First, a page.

MINDALANO, Salvador, Lanao del Norte (MindaNews/22 December) – Two-year old Norhanif was a picture of serenity as he slept in a hammock fashioned out of a malong (multipurpose tube-like clothing) which his twin sister, Norhanifa, was swaying gently.
The twins, children of Sinawida and Adap Cabasaran, are now sheltered in a newly-constructed all-concrete house, one of 10 built for families who lost their homes at the height of the armed confrontations between military forces and the Moro Islamic Liberation Front (MILF).
Located 10 kilometers from the national highway, this village has also been the target of cattle rustlers.
“We are so happy because in the past years, we had no home of our own. I am happy that my children are finally in a house we can call our own,” said Sinawida, smiling.
Aside from the 10 houses, the partnership of Pakigdait, Inc., the local government and the United Nations-ACT (Action for Conflict Transofrmation) for Peace Programme-StRIDE, also turned over two rice and agricultural trading centers, a day care center and a health station.
The entire project cost P1.8 million.
James Ali Abdul, area manager of ACT for Peace-Western Mindanao office, said it was the first time he saw all-concrete core shelters for displaced villagers like the Cabasarans.
“In other areas, they were able to manage to construct partly concrete and half wooden houses.”
He attributed this to the ability of the local government, soldiers, and civil society’s partnership in pooling their resources.
He said ACT for Peace “engaged all conflict-affected residents in the transition of relief services, reintegration, restoration of livelihood, and in analyzing the root causes of conflicts as well as
how these can be addressed.
“We can’t allow perpetual displacement,” he said.
Abdul attributed the fast completion of the project to the municipal leadership that valued the relevance of “dialogue and partnership for social cohesion.”
Abdullah Dimaporo, former congressman of the second district of Lanao del Norte, thanked the Aquino administration for continuing the reconstruction and rehabilitation of conflict-affected communities despite their family’s ‘open support to the presidential candidacy of President Aquino’s cousin, Gilberto Teodoro, in the May 2010 elections.
Dimaporo spoke to residents here on behalf of his daughter, Rep. Aliah, and governor-son, Khalid who are both in Manila.
“The political winners are not our party mates but the people have spoken through their vote and we must follow the laws of our country to retain peace,” he said, adding President Aquino’s success is also for our good. His services to the people include Lanao del Norte, thus, we must become good lawful people of our nation and cooperative to the endeavors of our local government, soldiers and policemen to ensure peace and development will continually pour in our hinterland communities.”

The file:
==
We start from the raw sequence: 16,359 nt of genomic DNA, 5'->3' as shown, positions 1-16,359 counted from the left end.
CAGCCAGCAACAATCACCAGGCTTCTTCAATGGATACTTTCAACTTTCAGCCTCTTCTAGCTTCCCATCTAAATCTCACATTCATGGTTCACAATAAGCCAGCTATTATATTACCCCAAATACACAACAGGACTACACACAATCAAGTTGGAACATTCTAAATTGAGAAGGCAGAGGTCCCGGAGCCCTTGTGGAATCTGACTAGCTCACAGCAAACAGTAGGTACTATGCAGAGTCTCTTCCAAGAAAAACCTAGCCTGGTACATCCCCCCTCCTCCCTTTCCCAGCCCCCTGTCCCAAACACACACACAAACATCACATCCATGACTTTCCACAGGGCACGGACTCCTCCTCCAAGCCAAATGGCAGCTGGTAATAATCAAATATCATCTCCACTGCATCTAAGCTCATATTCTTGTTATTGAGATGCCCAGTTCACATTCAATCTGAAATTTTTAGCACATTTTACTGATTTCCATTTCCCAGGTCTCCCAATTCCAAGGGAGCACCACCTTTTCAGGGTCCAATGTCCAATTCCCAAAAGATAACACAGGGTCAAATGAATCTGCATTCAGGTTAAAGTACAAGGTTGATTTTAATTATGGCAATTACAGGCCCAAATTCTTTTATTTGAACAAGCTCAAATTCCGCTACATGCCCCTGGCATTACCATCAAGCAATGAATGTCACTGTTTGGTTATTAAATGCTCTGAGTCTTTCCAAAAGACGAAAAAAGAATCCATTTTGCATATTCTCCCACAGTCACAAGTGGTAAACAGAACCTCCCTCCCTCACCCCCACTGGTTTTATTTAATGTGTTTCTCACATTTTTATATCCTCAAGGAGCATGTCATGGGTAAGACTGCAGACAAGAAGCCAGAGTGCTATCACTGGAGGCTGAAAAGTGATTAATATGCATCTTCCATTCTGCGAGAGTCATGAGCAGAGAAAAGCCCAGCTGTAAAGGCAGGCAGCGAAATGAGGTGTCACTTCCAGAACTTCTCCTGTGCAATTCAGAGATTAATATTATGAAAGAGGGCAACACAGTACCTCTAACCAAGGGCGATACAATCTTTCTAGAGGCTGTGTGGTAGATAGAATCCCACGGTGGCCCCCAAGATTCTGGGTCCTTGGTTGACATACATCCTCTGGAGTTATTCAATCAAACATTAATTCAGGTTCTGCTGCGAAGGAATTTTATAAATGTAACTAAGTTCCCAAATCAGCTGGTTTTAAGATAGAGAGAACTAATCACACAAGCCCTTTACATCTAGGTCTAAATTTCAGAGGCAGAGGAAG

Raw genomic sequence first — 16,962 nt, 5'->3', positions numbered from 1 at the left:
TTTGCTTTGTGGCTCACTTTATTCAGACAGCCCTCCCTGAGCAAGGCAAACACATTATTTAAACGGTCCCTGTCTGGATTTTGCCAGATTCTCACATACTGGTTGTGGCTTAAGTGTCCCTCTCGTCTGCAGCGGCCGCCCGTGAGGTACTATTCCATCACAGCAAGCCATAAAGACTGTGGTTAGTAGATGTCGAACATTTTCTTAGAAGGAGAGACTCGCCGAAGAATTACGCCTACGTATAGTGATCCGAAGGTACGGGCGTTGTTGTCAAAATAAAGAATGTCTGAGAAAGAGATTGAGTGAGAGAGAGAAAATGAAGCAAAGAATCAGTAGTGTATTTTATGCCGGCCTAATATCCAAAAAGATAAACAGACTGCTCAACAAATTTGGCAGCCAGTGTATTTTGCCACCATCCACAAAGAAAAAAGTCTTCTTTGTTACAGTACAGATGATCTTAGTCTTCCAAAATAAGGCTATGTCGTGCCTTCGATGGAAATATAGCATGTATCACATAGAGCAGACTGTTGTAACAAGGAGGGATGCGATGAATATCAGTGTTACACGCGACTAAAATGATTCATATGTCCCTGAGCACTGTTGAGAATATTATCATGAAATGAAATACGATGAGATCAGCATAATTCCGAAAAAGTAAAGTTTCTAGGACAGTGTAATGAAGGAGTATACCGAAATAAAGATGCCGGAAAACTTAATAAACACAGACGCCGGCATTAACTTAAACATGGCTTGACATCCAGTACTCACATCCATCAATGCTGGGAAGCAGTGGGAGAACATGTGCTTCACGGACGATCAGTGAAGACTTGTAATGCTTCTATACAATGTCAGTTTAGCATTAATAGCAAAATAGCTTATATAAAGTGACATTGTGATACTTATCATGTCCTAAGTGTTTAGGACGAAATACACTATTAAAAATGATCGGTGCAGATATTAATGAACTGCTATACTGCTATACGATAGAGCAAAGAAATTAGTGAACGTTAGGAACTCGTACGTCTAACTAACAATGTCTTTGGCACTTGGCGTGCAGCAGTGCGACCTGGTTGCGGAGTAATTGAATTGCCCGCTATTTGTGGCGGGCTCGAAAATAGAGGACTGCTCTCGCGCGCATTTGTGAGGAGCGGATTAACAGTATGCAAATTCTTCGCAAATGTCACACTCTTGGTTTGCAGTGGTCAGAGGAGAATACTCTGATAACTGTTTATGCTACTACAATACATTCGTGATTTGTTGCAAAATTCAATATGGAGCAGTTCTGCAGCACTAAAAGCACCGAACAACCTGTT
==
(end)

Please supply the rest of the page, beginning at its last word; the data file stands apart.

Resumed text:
Dimaporo said that “people’s lives in Mindalano will change with the construction of day care and health center because this means children can readily avail of health services and basic education.”
He asked the local government to provide a nurse and a midwife who would regularly function and take care of the community’s health.
“The success of the projects’ implementation depends on the proactive brothers in politics and residents involvement,” he said.
“All of you here Maranaos, are my relatives in politics and by blood, good or bad. If members of the MILF will disturb the town, there are also those who’d be willing to spend their lives to protect the community.”
Sultan Johny Tawantawan, municipal administrator of Salvador and father of the current mayor, said they were able to build all-concrete houses because there were counterparts from the baranay and the municipality.
“I hope people will take care of these projects because in turn you can depend on us to maintain the peace and security of the village,” he said.
He also reminded barangays officials not to spend the 20% budget for barangay development because other institutions who will come to assist them will look for counterparts.
Col. Cresente Ferrer, commanding officer of the Army’s 601st Infantry Brigade, commited to help more people’s projects by providing their services and security assistance.
“These constructed projects are evidences of good governance and leadership which inspired cooperation of all stakeholders. Without it, the project is doomed to fail,” he said.
“I ask residents to maintain these values. Let us be reminded that without peace, you can’t farm; children can’t go to school without economic means to support them; and those wars transform all school facilities as evacuation centers.”
Musa Sanguila, executive director of Pakidait Inc., a non-government organization focusing on interfaith dialogue for peacebuilding appreciates residents’ cooperation in rebuilding the community and credited the AFP’s services in hauling the construction materials.
Thirthy children enrolled in the day care center also received bags, school supplies, and coloring books. Women also got support in developing their communal garden.
The community is also a beneficiary of training and seminars on culture of peace, on United Nations General Principles on Internally Displaced Persons and on financial management. They also received a substantial amount as capital for agricultural trading.
The Catholic Fund for Overseas Development (Cafod) also supported in the social preparation conducted by Pakigdait Inc.
Iligan-based Anglican bishop Stephen Villaester also witnessed the turn-over ceremony. (Violeta M. Gloria/MindaNews)